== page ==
Last Tuesday, us and other punchy startups, luxury giants, manufacturers, innovators, NGOs and government representatives descended on Denmark for the sixth edition of the Copenhagen Fashion Summit to tackle sustainability in one of the dirtiest industries on the planet. The event promised to get to core issues and deliver practical solutions for businesses to take away and create meaningful, positive change; turning words into action was the buzz phrase of the week. But did the event deliver?
Taking fashion’s pulse
The Copenhagen Fashion Summit kicked off with a deep dive session on the recently published Pulse of the Fashion Industry Report. The report (published by the Boston Consulting Group and The Global Fashion Agenda) examines environmental and social impact areas to track and measure the industry, finally giving a score between 1 – 100. This year’s result was 36/100 which, although shows an uplift from the previous year’s score, is a weak performance. According to the report, the sustainability of a brand is driven by its size and not, as one might logically think, its operating model. So essentially a fast fashion giant (ie. H&M) has more sustainable integrity than a conscious boutique brand with embedded practices. We’re not so sure…
Consumption is critical
According to Sebastian Boger of The Boston Consulting Group, “a return to slow fashion is not the answer….” He went on to say that the power of fashion is transformative – it’s a creative force that empowers individuality and identity. I could not agree with this more wholeheartedly. I don’t agree, however, that to enable this, we must be bombarded with thousands of new, shoddily made styles each season. Volume production and consumption must be addressed. It is not enough for the Goliaths of the industry to re-think how they power their stores and swap to LED light bulbs. A significant uplift in quality and longevity is what’s needed. Encouragingly, Boger seemed to be alone in thinking that maintaining fast fashion was the answer. The Head of Sustainability at H&M Cecilia Strömblad Brännsten asserted that product quality should and is given due consideration back at their HQ. We welcome this statement and await this commitment to quality with anticipation.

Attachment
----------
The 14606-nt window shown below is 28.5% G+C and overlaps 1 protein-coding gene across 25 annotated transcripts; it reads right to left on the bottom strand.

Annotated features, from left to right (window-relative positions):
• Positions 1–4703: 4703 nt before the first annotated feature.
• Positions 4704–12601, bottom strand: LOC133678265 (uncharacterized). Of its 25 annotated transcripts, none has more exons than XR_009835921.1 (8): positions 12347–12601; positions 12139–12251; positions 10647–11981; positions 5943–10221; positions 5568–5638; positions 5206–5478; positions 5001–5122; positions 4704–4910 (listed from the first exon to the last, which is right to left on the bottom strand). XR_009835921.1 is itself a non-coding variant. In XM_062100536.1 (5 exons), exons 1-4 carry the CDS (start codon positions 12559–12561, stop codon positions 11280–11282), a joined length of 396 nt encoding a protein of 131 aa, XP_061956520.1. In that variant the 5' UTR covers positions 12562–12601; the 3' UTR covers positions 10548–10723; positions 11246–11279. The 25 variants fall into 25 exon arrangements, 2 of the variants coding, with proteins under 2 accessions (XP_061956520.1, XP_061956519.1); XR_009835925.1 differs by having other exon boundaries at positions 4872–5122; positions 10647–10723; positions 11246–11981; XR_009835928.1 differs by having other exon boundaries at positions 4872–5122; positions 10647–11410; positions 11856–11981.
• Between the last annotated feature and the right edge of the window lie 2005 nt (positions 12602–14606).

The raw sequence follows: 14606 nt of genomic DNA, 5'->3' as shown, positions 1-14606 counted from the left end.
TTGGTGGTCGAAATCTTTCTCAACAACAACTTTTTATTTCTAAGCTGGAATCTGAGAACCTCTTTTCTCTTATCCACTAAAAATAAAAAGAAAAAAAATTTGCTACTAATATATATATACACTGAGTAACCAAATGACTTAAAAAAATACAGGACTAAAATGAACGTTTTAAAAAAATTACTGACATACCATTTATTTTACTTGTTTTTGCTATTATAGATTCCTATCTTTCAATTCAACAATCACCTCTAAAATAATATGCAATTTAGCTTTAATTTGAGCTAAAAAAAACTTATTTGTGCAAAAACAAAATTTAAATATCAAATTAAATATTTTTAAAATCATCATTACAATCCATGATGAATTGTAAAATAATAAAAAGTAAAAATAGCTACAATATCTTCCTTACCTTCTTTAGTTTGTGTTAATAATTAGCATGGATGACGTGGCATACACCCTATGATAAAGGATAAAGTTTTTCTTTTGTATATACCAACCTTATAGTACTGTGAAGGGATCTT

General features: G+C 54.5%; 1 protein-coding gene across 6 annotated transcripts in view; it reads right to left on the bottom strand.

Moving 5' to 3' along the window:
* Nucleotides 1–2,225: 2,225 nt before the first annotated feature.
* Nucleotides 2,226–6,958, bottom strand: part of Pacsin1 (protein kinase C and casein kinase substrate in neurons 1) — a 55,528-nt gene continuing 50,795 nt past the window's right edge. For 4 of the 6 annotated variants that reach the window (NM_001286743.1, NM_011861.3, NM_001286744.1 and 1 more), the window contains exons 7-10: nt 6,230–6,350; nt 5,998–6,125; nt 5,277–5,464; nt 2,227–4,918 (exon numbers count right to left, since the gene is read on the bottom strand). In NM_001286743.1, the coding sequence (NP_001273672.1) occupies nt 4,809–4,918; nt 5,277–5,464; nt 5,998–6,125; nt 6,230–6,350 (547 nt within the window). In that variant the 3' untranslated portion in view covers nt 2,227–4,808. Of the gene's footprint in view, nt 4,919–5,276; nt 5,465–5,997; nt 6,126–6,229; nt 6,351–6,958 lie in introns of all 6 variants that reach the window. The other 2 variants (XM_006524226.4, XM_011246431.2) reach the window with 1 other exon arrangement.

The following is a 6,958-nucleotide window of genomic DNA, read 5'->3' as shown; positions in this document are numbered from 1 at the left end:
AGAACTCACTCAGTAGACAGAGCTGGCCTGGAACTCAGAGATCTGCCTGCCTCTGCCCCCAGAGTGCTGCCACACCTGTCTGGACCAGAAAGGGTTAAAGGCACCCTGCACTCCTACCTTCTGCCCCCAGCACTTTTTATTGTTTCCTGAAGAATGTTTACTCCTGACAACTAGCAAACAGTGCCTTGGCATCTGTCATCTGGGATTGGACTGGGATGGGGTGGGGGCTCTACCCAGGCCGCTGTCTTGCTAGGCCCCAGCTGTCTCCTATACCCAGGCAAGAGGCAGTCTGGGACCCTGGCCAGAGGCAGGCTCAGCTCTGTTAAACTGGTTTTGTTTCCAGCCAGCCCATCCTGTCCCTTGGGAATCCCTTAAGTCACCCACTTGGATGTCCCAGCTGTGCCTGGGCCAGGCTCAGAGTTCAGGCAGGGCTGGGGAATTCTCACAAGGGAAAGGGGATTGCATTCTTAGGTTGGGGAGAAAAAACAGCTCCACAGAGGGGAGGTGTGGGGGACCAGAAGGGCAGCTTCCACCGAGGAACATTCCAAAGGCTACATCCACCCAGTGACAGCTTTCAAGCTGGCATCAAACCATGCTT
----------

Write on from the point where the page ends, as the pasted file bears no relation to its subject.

A coming together of like-minded souls?
It is encouraging to hear that industry heavyweights are talking about and prioritising sustainability – particularly concerning labour practice. However, for all the talk of greater transparency (of which there was a huge amount), we couldn’t help but notice the elephant quietly curled up in the corner of the conference hall. Aren’t some of these brands guilty of destroying excess stock (we’re talking multiple container loads of the stuff here, not a handful of dodgy jumpers)? Only a couple of months back, after the furore of the ‘coolest monkey in the jungle’ campaign, we know that this was the case for H&M.
We repeatedly tried to put our questions to the panels. Among other things, we wanted to know if any thought was being given to transparency at the end of life for fast fashion brands and which brands were destroying stock or contributing the most to landfill. Our question didn’t get through the moderators.
Where have all the policy makers gone?
For real change to happen, legislation needs to lead. We listened hopefully to a panel discussion on The Impacts and Opportunities of Purchasing Practices where Arne Lietz, member of the Social Democratic Party in Germany and Member of the European Parliament, agreed that transparency is paramount. He reminded the audience that the European Parliament voted for Binding Due Diligence, an EU legal framework to put in place due diligence obligations for supply chain transparency and traceability; this is legislation that would protect the human and labour rights of garment workers. It sounds promising; however, the resolution was de-prioritised and has not yet been adopted. In our view, as well as binding legislation on human and labour rights and environmental practices, hard targets to limit volume production and benchmarking for minimum quality standards are essential. This would be revolutionary in the fast fashion space and only then could fast fashion as an operating model ever truly be considered sustainable.